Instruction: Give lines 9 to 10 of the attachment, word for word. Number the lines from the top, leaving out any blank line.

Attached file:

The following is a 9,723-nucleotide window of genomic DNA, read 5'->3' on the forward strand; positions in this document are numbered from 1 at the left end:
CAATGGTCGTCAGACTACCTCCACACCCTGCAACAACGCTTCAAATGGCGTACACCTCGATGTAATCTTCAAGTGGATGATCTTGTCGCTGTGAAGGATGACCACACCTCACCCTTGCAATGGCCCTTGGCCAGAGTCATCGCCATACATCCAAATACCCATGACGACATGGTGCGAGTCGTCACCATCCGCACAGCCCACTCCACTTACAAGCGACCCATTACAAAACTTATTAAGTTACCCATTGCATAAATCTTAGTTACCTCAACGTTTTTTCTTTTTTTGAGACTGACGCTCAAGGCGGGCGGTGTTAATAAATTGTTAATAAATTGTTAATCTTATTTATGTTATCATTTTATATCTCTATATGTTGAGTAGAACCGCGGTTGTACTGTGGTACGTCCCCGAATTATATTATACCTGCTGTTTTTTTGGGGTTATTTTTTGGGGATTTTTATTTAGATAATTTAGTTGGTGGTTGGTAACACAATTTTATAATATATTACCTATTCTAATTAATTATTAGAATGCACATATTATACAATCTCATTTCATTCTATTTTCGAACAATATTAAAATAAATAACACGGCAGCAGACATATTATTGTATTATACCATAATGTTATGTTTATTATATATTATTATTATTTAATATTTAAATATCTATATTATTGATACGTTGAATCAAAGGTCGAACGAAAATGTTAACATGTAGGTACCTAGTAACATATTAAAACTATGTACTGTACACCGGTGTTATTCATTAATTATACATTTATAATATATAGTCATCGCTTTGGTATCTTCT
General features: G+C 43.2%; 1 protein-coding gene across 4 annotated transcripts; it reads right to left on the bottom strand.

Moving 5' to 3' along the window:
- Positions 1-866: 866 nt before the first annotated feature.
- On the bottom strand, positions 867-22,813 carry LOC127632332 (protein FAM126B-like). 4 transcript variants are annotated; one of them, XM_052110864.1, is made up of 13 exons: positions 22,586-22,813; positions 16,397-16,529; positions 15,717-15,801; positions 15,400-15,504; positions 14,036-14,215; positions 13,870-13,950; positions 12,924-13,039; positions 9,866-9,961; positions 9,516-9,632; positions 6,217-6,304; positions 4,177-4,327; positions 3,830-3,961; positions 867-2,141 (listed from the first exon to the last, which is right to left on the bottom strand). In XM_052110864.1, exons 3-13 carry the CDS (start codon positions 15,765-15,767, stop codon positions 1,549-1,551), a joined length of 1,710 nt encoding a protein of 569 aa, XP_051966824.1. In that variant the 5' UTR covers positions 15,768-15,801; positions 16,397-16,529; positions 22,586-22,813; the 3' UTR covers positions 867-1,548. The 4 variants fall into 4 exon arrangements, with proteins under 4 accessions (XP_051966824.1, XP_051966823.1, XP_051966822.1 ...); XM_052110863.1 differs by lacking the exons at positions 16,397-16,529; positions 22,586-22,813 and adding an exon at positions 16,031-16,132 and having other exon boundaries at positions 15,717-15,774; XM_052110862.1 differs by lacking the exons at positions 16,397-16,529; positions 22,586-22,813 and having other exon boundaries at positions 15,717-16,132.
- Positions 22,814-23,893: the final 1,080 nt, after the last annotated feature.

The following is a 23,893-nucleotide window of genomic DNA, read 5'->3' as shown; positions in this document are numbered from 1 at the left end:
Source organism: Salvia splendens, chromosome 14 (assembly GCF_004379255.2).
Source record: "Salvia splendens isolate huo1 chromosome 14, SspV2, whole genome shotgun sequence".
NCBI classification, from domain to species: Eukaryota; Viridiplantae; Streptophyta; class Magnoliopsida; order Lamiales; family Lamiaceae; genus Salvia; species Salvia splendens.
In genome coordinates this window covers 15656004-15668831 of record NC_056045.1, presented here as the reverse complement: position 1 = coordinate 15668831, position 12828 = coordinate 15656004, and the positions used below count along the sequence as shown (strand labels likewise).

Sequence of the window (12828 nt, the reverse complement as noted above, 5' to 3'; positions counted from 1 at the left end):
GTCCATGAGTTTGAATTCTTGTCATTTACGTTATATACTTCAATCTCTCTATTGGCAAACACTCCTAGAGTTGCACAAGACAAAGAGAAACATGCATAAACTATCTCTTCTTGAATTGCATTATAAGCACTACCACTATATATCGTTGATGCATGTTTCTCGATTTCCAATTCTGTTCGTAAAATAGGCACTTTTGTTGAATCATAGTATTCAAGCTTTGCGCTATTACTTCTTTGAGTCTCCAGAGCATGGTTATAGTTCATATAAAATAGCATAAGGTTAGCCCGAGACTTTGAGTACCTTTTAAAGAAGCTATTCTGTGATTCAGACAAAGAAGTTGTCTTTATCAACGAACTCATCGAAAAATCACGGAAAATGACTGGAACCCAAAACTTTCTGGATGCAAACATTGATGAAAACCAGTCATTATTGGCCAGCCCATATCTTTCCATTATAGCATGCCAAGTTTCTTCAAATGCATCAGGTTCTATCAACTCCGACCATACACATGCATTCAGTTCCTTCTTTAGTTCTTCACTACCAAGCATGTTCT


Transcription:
Source organism: Salvia splendens, chromosome 14 (assembly GCF_004379255.2).
Source record: "Salvia splendens isolate huo1 chromosome 14, SspV2, whole genome shotgun sequence".